Have you heard anything about Ebola lately? Dumb question, I know. As I write this, Ebola stories are at the very top of the page on Google News and on the home pages of Huffington Post, Fox News, NBC News, the Los Angeles Times, and probably every other news site you can name.
I’m not saying that the media shouldn’t cover Ebola, which is causing massive misery and death in a handful of West African countries. It’s important and deserves attention, though not the hysteria we’ve seen in some quarters. But let’s get some perspective here. Ebola has caused, in total, precisely one death in the United States. At present, one other Ebola patient, Dr. Craig Spencer, is being treated in this country, while three more – two nurses who treated our one Ebola fatality and a cameraman who worked for NBC News in West Africa – have successfully recovered.
Meanwhile, in California alone, 7,877 people died of diabetes in 2012. And diabetes was only the #7 cause of death, ranking well below respiratory illness and heart disease, among others. I dare you to find a story about diabetes on the front page of any news site today.
I bring this up by way of saying that what you see, hear or read in the news may not actually be the things happening on any given day that are most likely to affect you. I was reminded of this recently when talking to reporters about our new report on San Francisco hospitals’ community benefit spending. A reporter who must remain nameless explained that – even though he thought what we were saying was important – it would be hard for him to cover because it’s not the kind of story that generates clicks online, and reporters whose stories don’t generate clicks can soon find themselves out of a job.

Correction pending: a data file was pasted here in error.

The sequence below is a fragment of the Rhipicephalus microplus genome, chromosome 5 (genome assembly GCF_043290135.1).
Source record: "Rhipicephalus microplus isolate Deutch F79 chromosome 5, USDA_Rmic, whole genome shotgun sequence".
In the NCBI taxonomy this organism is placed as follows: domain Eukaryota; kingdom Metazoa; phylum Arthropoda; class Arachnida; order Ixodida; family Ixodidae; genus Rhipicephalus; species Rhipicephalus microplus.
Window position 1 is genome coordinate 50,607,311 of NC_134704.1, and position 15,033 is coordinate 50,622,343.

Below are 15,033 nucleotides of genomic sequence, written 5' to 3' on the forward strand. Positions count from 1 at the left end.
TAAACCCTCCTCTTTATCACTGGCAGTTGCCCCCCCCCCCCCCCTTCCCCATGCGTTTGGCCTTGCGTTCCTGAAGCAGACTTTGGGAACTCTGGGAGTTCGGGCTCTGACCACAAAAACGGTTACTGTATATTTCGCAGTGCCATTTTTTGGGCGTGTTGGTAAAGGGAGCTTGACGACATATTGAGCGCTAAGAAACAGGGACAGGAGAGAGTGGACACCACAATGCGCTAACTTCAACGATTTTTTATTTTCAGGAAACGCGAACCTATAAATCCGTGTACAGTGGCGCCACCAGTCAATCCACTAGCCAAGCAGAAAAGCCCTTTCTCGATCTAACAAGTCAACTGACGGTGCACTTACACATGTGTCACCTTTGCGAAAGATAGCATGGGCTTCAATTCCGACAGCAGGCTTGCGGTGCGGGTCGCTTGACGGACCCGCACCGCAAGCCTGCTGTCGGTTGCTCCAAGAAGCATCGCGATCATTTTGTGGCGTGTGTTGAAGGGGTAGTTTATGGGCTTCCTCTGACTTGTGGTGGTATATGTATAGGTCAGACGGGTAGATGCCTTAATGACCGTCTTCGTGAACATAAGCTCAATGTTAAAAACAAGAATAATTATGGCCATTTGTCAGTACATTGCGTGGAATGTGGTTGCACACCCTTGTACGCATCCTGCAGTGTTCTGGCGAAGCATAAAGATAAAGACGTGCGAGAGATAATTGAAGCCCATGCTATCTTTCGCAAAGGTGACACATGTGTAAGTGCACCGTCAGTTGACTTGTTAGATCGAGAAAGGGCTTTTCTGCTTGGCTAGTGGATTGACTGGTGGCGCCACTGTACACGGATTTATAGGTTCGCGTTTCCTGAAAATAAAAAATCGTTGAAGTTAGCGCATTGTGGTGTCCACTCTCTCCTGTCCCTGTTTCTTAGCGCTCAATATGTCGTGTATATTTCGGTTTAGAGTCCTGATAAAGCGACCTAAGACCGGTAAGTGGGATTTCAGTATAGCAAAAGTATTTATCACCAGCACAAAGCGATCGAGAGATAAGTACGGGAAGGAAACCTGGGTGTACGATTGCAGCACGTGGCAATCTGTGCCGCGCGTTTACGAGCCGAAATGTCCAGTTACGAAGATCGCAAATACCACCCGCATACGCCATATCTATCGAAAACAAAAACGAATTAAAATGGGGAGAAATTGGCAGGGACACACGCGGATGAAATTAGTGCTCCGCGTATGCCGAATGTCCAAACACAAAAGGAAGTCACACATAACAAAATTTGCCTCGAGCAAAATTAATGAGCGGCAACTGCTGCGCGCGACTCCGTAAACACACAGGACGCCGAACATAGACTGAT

It’s not like our efforts were totally ignored. My colleagues Carla Saporta and Lauren Valdez landed a column about the report in the San Francisco Chronicle, and there’s been a bit of other news coverage. But trust me, you will hear and read a LOT more about Ebola. Ebola stories get clicks and TV ratings.
One of the points our report makes is that hospitals could do more to help their communities address the social and environmental factors affecting health – nutrition, exercise, unsafe living environments, etc. – that contribute to the high rates of many of those leading causes of death. Such efforts could save many more lives than will ever be impacted by Ebola in this country, as tragic as the epidemic is in Africa.
But they don’t get clicks.